• Germany's news in English
 

New rent rules 'weighted against tenants'

Published: 14 Dec 2012 12:58 GMT+01:00

New rules to come into force in the spring will make it easier for landlords to forcibly and quickly eject tenants who do not pay rent or do not take care of their flats.

Up to now, landlords had to issue a warning before a rental contract could be terminated outside of the agreed notice period, but will no longer have to do so - if the tenant is late paying rent or a deposit.

The new rules were passed in parliament on Thursday with votes from the ruling Christian Democratic Union (CDU) and Free Democratic Party (FDP). However, the opposition and tenants' groups say the new rules erode tenants' rights and allow often considerable rent rises on new contracts to continue unchecked.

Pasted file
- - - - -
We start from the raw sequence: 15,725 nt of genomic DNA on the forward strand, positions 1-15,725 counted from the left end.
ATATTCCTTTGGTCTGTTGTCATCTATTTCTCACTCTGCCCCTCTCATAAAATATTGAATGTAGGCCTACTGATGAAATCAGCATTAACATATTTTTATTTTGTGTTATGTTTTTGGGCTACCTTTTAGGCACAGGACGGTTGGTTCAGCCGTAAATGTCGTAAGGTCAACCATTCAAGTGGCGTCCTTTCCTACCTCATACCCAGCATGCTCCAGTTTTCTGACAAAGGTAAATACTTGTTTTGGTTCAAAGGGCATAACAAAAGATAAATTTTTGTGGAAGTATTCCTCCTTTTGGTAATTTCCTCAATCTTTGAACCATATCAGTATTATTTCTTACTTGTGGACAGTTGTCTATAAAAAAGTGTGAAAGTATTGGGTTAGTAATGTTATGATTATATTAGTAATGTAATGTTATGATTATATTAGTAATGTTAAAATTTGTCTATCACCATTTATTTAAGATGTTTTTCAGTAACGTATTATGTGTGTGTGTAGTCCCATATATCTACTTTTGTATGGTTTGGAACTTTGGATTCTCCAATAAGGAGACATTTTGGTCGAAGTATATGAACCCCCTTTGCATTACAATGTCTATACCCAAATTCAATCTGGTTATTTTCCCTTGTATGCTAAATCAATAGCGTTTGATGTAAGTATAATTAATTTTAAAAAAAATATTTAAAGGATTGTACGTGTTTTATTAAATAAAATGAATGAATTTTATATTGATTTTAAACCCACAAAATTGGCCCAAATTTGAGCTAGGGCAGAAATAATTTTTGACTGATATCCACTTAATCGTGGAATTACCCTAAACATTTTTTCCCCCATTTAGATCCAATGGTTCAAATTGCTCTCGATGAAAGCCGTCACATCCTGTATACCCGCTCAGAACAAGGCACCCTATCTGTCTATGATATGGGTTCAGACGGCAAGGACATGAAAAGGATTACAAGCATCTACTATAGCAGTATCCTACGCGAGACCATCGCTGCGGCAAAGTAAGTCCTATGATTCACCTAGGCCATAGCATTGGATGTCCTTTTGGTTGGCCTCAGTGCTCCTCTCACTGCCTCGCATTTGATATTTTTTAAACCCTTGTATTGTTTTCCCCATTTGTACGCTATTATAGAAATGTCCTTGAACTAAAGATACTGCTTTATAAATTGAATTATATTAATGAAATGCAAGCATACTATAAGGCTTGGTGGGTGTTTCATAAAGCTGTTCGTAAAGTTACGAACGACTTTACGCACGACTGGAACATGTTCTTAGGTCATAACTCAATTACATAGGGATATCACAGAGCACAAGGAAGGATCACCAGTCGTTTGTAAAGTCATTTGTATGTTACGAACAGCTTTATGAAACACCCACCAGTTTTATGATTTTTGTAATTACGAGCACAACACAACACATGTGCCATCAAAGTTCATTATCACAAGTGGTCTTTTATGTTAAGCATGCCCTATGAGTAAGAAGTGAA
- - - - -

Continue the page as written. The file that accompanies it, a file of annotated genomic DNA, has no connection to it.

"The new rules will result in a drastic deterioration of tenants' rights,” said Lukas Siebenkotten, head of the German Tenants' Association. Rent rises for new rentals were likely to go “through the roof” as a result, he added.

Critics say that tenants will no longer demand a reduced rent for up to three months while their flat is being renovated for energy efficiency – for example when a landlord installs insulation and double glazing or upgrades the heating system.

This means that tenants will no longer be entitled to lower rent as compensation for enduring long periods of disruption, noise and mess.

But the government says the change will push forward the goal of increased energy efficiency in housing and give smaller landlords an incentive to renovate their properties without a loss of income.